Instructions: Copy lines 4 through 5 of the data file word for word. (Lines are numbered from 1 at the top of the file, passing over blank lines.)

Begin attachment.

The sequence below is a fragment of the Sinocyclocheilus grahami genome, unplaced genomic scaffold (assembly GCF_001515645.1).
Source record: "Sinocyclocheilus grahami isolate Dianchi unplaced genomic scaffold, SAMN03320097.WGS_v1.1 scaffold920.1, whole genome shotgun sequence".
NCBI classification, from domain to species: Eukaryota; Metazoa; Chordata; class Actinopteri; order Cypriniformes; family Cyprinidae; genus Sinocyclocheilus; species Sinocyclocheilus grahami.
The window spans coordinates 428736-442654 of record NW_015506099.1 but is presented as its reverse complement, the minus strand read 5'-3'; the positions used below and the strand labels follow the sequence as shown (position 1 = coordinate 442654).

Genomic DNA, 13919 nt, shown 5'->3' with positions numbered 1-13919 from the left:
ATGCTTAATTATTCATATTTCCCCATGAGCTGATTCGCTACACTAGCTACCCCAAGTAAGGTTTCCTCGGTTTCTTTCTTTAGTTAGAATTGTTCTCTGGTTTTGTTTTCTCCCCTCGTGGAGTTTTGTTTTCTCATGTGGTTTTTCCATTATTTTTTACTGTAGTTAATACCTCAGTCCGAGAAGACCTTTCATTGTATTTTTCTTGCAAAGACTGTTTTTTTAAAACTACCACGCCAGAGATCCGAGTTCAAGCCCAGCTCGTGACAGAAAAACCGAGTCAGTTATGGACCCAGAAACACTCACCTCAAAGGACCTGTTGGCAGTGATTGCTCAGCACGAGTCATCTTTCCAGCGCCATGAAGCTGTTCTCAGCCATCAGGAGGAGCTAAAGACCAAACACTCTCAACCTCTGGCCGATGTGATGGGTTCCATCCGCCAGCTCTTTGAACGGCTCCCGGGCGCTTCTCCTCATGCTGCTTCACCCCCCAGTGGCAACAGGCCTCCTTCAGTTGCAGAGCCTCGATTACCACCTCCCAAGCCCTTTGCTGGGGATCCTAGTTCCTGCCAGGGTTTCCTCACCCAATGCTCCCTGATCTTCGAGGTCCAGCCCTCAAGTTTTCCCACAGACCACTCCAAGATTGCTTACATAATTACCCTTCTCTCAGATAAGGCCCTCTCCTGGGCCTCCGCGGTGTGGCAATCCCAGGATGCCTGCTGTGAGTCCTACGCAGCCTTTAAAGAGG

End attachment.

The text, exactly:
The window spans coordinates 428736-442654 of record NW_015506099.1 but is presented as its reverse complement, the minus strand read 5'-3'; the positions used below and the strand labels follow the sequence as shown (position 1 = coordinate 442654).

Genomic DNA, 13919 nt, shown 5'->3' with positions numbered 1-13919 from the left: